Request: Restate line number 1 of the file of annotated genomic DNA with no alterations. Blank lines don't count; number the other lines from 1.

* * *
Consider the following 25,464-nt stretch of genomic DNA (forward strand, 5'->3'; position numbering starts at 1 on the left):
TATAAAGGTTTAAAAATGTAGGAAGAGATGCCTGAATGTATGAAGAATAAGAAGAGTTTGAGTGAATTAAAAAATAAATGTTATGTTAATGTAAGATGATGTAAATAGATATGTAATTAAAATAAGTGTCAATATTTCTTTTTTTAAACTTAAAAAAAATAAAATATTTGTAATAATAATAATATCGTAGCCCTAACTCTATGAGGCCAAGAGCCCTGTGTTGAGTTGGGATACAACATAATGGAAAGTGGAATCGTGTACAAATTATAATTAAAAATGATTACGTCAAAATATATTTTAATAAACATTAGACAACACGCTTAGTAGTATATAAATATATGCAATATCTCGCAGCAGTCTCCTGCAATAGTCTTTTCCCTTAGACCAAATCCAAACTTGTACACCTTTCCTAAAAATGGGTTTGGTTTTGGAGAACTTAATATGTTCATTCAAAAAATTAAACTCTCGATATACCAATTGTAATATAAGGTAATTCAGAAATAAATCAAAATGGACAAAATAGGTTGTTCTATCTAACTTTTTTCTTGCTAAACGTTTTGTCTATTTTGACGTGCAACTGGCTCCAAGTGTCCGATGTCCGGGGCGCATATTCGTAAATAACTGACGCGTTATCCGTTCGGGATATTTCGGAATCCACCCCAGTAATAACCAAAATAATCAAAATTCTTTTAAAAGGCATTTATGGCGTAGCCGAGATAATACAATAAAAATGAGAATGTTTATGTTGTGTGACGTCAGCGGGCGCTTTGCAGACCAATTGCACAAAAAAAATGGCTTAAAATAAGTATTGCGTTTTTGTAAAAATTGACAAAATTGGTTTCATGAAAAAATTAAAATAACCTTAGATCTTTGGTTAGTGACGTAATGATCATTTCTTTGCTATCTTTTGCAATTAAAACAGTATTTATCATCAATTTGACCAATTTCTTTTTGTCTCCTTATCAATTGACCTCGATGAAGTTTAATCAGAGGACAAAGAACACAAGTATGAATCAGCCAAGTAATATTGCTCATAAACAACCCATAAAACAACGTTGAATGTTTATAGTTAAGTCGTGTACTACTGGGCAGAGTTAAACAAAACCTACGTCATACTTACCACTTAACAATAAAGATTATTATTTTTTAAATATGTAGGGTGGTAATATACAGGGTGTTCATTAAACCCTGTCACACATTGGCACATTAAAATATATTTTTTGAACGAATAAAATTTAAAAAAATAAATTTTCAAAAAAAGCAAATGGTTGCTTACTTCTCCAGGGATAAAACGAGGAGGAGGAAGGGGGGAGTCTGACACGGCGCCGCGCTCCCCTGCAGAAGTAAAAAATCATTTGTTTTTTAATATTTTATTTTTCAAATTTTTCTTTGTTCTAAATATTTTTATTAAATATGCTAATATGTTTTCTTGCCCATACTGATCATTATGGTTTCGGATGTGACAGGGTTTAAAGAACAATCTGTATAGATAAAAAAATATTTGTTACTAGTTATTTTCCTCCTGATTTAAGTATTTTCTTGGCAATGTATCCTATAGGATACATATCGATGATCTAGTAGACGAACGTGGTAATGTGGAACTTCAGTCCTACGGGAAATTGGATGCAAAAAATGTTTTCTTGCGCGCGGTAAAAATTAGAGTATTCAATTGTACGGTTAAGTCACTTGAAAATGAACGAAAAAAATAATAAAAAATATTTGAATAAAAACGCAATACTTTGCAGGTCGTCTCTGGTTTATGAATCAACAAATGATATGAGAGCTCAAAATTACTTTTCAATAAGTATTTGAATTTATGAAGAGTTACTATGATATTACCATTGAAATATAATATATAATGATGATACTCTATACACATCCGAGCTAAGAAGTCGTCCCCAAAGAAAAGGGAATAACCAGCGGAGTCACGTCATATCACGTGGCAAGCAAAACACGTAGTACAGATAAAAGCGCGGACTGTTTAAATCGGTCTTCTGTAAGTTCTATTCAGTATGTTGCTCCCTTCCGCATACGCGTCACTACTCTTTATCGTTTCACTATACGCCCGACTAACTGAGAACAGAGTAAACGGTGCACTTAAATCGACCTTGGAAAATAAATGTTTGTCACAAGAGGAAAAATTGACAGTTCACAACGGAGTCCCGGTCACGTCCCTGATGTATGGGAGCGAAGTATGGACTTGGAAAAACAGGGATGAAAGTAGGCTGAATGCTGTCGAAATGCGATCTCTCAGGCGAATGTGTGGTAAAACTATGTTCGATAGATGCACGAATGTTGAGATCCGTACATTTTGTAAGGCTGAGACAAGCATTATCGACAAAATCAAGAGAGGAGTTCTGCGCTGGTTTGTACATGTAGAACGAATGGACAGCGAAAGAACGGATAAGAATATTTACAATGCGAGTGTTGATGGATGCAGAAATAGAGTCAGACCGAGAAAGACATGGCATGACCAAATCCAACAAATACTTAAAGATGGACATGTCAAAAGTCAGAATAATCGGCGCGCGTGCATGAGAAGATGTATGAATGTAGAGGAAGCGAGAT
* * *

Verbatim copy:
Consider the following 25,464-nt stretch of genomic DNA (forward strand, 5'->3'; position numbering starts at 1 on the left):